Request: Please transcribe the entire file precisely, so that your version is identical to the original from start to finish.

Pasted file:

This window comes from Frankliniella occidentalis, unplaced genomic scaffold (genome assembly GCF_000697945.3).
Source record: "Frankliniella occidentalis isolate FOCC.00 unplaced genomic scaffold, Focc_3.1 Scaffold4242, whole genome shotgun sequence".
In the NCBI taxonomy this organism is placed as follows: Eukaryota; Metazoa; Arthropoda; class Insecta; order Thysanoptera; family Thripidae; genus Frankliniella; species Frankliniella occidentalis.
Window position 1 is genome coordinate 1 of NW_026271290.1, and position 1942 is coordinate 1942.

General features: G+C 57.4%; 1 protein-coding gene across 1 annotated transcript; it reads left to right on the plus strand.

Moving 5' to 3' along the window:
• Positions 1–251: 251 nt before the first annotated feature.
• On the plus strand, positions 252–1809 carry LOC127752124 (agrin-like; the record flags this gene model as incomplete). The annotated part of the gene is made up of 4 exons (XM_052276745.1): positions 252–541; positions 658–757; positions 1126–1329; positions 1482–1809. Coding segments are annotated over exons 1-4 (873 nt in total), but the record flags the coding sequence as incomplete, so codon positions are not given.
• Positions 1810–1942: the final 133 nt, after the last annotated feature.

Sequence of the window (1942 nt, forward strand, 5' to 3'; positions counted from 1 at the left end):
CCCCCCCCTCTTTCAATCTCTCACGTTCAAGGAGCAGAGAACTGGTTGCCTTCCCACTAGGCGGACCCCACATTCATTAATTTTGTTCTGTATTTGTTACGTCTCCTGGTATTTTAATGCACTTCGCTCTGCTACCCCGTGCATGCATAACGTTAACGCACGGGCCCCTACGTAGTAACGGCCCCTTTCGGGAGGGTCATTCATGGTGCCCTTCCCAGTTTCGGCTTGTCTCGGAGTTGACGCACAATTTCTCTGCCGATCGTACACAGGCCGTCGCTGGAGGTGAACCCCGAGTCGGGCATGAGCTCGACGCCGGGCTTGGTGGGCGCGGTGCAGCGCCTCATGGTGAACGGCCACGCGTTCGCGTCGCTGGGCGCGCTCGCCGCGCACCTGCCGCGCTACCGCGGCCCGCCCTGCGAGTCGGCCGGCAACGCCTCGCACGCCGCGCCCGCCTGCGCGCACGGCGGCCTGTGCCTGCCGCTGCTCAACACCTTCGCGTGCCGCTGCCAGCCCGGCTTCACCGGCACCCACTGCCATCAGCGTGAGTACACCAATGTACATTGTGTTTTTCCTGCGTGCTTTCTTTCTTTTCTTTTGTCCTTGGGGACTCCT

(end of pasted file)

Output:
This window comes from Frankliniella occidentalis, unplaced genomic scaffold (genome assembly GCF_000697945.3).
Source record: "Frankliniella occidentalis isolate FOCC.00 unplaced genomic scaffold, Focc_3.1 Scaffold4242, whole genome shotgun sequence".
In the NCBI taxonomy this organism is placed as follows: Eukaryota; Metazoa; Arthropoda; class Insecta; order Thysanoptera; family Thripidae; genus Frankliniella; species Frankliniella occidentalis.
Window position 1 is genome coordinate 1 of NW_026271290.1, and position 1942 is coordinate 1942.

General features: G+C 57.4%; 1 protein-coding gene across 1 annotated transcript; it reads left to right on the plus strand.

Moving 5' to 3' along the window:
• Positions 1–251: 251 nt before the first annotated feature.
• On the plus strand, positions 252–1809 carry LOC127752124 (agrin-like; the record flags this gene model as incomplete). The annotated part of the gene is made up of 4 exons (XM_052276745.1): positions 252–541; positions 658–757; positions 1126–1329; positions 1482–1809. Coding segments are annotated over exons 1-4 (873 nt in total), but the record flags the coding sequence as incomplete, so codon positions are not given.
• Positions 1810–1942: the final 133 nt, after the last annotated feature.

Sequence of the window (1942 nt, forward strand, 5' to 3'; positions counted from 1 at the left end):
CCCCCCCCTCTTTCAATCTCTCACGTTCAAGGAGCAGAGAACTGGTTGCCTTCCCACTAGGCGGACCCCACATTCATTAATTTTGTTCTGTATTTGTTACGTCTCCTGGTATTTTAATGCACTTCGCTCTGCTACCCCGTGCATGCATAACGTTAACGCACGGGCCCCTACGTAGTAACGGCCCCTTTCGGGAGGGTCATTCATGGTGCCCTTCCCAGTTTCGGCTTGTCTCGGAGTTGACGCACAATTTCTCTGCCGATCGTACACAGGCCGTCGCTGGAGGTGAACCCCGAGTCGGGCATGAGCTCGACGCCGGGCTTGGTGGGCGCGGTGCAGCGCCTCATGGTGAACGGCCACGCGTTCGCGTCGCTGGGCGCGCTCGCCGCGCACCTGCCGCGCTACCGCGGCCCGCCCTGCGAGTCGGCCGGCAACGCCTCGCACGCCGCGCCCGCCTGCGCGCACGGCGGCCTGTGCCTGCCGCTGCTCAACACCTTCGCGTGCCGCTGCCAGCCCGGCTTCACCGGCACCCACTGCCATCAGCGTGAGTACACCAATGTACATTGTGTTTTTCCTGCGTGCTTTCTTTCTTTTCTTTTGTCCTTGGGGACTCCT